This month is National Poetry Writing Month. A generous soul has been posting daily writing prompts to encourage people to write a poem-a-day for the entire month of April, a practice I’m finding to be inspiring.
I usually balk at multi-day challenges like this because they feel like a lot of pressure. But this time, two ingredients have helped me stay the course (for the first 5 days, anyway).
These two ingredients are 1) creative community, and 2) permission to be imperfect. I belong to a small Facebook community where we share our imperfectly-drafted poems and reflect back resonant read-back lines* to each other in the comments.
Having my writing tended to in this way generates fuel to keep going. As a writer, knowing my words have touched someone – even in a small way – makes my day!
So today I would like to step into a larger public container and share a product of one of my imperfect poetic drafts with you. The prompt was to write a poem that takes its inspiration from the idea of heirloom seeds, and there's a question for you at the end!
Original, from source.
a carrier of lineage.
this is a word that describes itself:
an heir to something woven with care;
a product of nature,
passed down through generations.
I listen to this seed.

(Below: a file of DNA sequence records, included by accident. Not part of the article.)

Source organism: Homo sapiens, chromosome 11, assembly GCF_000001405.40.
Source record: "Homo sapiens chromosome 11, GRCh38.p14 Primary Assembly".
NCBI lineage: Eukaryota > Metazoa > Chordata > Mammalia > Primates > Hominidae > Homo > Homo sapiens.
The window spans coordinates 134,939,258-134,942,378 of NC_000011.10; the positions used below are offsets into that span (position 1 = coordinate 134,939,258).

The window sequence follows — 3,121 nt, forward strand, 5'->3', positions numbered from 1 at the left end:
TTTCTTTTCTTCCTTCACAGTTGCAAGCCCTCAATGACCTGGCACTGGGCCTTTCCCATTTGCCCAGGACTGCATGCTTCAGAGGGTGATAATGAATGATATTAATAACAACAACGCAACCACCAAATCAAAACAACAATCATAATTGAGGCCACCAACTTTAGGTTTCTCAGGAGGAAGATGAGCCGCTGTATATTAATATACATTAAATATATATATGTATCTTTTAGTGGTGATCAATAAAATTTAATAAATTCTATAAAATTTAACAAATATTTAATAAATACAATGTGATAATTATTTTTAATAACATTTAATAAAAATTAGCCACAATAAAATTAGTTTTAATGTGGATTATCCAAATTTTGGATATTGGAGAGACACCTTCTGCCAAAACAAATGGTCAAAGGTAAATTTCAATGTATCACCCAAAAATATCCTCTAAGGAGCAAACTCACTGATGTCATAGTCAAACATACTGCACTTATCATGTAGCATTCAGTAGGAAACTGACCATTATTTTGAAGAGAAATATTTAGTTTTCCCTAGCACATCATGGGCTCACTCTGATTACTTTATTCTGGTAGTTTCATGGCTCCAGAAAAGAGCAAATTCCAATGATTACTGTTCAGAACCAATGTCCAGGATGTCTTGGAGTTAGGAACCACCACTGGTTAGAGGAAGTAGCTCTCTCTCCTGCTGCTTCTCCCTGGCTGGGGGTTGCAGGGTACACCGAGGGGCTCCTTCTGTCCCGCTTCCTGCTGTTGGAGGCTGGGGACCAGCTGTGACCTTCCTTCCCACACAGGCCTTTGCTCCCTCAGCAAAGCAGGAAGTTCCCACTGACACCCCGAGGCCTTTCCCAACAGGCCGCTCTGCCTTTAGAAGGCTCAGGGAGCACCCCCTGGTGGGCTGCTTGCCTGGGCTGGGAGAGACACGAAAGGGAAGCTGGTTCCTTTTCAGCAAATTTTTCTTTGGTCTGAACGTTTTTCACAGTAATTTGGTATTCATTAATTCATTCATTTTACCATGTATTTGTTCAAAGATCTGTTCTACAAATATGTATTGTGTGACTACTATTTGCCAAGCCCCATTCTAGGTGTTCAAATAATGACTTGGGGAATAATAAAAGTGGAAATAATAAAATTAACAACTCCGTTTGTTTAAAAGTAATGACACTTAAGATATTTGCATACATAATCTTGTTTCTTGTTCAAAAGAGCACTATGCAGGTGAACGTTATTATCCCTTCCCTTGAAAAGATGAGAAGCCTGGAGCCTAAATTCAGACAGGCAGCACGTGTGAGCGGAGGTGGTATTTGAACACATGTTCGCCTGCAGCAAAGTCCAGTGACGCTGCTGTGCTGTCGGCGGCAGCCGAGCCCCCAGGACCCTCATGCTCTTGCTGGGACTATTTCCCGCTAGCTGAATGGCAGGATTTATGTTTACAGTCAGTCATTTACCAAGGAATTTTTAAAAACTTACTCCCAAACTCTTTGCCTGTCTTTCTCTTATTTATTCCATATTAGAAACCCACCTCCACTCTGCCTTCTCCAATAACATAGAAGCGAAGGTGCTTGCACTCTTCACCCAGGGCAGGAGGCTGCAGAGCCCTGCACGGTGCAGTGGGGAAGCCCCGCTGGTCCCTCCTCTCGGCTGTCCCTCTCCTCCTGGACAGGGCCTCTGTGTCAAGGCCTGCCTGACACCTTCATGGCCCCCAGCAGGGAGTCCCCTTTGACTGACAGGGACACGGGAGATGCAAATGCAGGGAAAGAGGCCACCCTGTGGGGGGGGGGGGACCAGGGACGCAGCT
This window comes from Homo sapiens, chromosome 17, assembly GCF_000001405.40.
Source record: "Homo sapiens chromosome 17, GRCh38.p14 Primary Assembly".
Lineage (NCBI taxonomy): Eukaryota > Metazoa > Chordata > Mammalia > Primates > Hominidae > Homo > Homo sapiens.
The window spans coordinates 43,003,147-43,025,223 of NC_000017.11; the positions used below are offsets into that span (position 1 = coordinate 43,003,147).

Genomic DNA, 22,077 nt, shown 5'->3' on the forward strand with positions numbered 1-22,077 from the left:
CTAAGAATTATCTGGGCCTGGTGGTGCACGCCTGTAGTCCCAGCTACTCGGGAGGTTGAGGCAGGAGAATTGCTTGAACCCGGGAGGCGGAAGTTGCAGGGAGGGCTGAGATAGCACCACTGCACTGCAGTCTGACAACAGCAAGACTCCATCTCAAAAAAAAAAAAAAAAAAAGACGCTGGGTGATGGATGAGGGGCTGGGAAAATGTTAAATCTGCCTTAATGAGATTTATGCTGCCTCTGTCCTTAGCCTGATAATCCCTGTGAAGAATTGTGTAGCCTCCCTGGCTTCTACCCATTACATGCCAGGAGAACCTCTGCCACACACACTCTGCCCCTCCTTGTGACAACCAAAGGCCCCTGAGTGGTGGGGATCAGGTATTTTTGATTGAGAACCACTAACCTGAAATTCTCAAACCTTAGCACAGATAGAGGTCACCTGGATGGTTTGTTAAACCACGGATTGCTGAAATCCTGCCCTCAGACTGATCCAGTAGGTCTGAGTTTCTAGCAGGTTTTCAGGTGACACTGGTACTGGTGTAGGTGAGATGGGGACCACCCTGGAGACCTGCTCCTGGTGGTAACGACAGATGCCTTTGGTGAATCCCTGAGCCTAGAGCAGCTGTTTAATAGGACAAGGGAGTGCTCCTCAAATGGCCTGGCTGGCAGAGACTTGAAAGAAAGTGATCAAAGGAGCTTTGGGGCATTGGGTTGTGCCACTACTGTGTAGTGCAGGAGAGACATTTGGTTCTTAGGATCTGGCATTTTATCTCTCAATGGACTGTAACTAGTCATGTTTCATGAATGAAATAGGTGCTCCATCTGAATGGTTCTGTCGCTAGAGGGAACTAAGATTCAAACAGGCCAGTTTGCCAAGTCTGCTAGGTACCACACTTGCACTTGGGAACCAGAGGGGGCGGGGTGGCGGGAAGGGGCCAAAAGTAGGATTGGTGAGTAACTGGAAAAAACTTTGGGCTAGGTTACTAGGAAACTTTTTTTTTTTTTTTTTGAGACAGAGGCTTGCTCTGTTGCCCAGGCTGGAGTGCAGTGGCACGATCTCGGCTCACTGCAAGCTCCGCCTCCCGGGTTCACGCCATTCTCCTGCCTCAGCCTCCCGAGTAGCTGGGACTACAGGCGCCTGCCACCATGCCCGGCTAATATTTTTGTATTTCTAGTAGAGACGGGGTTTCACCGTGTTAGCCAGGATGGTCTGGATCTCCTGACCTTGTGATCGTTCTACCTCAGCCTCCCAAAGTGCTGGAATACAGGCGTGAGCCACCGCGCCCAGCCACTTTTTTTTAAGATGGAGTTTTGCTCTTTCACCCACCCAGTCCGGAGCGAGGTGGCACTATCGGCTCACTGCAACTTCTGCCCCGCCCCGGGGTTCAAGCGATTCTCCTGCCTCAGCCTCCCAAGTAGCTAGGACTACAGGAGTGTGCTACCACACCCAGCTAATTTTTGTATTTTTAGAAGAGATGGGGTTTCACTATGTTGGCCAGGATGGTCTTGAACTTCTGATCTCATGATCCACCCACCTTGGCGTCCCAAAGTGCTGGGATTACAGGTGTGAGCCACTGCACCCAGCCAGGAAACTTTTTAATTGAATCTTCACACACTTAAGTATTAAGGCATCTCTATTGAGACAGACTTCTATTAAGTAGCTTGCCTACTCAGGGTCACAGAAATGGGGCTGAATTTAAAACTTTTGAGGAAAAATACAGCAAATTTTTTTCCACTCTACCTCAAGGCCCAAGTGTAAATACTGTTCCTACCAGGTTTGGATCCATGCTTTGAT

I hear the energy inside,
pulsing, vibrating, humming
with a desire to find earthy expression
to translate what is pure and eternal
into something tangible.
It plants a question inside of me,
What does the heirloom version of your life
As I read these words, I realize they speak to one of my core values as a writer and facilitator of authentic voice and healing:
Creativity is an essential life force.
And I fully believe in the human capacity to experience abundant, creative flow. Go outside and feel it! The natural world is rich with creative, poetic fuel.
And so, today I invite you to ask yourself this question, too.
What does the heirloom version of your life look like?
I'd love to read your response in the comments below. I also welcome you to share with me in a private message. Your words matter!
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*Read-back lines are tool from Women Writing for (a) Change: A Guide for Creative Transformation, written by one of my mentors, Mary Pierce Brosmer.
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My memoir, What I Gave to the Fire, is available in both print and Kindle formats on Amazon.com.